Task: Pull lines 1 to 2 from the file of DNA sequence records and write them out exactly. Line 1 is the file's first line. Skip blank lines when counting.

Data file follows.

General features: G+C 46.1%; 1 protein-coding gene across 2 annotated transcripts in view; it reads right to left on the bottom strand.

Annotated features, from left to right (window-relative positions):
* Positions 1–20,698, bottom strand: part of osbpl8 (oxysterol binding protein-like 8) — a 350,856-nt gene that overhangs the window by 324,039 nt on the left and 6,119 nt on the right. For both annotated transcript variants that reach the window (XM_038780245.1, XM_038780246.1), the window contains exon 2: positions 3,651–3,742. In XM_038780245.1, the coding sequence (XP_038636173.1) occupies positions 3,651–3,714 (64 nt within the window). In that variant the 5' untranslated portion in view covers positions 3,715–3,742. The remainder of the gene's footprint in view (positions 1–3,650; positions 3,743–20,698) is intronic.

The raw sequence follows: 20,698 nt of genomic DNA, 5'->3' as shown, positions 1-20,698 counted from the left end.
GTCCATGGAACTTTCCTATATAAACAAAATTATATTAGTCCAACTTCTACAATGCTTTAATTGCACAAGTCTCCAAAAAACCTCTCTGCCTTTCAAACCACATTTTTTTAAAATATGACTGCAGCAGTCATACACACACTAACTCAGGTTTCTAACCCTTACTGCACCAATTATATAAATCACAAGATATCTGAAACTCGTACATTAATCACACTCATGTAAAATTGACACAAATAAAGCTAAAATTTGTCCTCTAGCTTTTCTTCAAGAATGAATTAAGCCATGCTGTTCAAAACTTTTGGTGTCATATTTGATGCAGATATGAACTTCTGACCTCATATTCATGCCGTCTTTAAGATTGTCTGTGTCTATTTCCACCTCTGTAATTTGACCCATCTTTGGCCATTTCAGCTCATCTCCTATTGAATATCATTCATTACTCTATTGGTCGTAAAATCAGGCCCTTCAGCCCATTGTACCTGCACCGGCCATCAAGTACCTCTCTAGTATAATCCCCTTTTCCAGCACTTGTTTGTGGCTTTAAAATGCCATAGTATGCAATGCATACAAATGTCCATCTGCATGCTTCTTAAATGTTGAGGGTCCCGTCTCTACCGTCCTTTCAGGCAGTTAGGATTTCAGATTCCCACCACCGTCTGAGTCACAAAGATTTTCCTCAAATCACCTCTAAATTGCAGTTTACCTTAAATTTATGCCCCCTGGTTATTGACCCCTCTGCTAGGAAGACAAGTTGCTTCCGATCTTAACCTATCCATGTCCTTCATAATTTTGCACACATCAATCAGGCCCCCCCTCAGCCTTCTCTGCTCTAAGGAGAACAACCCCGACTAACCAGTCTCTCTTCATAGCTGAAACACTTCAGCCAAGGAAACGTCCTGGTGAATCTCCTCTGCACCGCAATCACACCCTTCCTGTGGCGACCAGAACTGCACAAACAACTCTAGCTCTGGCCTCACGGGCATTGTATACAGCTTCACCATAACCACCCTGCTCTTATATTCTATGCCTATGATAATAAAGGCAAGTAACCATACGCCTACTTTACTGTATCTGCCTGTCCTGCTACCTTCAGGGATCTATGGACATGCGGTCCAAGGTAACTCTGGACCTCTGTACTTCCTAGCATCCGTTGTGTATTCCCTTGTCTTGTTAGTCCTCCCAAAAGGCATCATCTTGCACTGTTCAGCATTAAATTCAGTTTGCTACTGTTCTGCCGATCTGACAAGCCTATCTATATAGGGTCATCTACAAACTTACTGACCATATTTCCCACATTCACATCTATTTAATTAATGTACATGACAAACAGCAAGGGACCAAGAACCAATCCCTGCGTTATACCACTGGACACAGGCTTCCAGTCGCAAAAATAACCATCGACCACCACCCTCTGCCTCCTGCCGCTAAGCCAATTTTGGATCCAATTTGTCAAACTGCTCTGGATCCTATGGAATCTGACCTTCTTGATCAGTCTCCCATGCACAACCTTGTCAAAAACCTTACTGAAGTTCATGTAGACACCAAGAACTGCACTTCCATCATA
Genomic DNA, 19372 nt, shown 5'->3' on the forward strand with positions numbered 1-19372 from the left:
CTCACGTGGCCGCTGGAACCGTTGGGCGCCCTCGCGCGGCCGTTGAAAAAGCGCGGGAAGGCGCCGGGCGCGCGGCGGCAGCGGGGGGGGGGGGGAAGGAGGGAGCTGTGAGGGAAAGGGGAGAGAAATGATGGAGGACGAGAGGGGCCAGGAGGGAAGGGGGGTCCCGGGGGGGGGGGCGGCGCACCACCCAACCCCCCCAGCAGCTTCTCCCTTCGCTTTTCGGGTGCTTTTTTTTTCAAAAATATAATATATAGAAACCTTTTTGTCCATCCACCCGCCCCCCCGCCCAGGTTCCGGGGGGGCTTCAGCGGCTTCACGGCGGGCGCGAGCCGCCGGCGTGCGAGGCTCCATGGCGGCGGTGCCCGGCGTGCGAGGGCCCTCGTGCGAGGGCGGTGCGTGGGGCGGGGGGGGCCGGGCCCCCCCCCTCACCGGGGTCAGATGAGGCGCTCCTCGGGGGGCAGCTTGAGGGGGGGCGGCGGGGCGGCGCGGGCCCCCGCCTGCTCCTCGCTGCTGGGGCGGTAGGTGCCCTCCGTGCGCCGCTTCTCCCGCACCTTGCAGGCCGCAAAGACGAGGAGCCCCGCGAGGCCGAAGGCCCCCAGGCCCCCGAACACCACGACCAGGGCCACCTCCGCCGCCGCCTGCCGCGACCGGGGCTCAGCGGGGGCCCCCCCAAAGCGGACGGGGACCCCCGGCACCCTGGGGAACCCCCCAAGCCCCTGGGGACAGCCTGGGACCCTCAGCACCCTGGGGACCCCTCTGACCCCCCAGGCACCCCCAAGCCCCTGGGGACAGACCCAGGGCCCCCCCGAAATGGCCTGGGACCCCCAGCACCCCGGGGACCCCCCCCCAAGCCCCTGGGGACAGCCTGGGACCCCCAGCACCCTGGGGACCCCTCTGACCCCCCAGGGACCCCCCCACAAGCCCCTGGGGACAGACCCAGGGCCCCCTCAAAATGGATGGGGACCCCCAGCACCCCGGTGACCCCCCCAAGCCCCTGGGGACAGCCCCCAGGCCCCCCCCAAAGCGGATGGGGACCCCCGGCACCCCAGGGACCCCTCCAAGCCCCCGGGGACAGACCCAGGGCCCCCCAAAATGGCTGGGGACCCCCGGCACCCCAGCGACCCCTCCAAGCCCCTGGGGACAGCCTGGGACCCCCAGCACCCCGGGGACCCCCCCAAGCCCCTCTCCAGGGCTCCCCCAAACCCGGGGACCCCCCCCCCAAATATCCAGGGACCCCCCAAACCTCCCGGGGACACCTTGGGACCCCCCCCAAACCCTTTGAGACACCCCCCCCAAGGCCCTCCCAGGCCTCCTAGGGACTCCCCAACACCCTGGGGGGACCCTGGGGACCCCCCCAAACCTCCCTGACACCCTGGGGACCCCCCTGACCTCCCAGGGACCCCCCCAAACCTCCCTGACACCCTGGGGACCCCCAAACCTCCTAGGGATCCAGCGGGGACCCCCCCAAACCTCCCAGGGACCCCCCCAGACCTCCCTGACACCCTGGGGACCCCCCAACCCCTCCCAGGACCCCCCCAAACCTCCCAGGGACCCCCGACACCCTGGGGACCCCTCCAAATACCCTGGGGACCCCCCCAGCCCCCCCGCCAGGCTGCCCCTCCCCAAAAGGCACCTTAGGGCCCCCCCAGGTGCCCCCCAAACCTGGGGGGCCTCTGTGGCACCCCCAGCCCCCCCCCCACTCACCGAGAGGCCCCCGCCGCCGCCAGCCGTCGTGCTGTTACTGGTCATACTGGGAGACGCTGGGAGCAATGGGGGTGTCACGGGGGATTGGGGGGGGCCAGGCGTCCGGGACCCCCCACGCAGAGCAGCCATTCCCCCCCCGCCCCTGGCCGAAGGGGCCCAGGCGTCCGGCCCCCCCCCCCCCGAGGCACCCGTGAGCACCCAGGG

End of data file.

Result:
General features: G+C 46.1%; 1 protein-coding gene across 2 annotated transcripts in view; it reads right to left on the bottom strand.

Annotated features, from left to right (window-relative positions):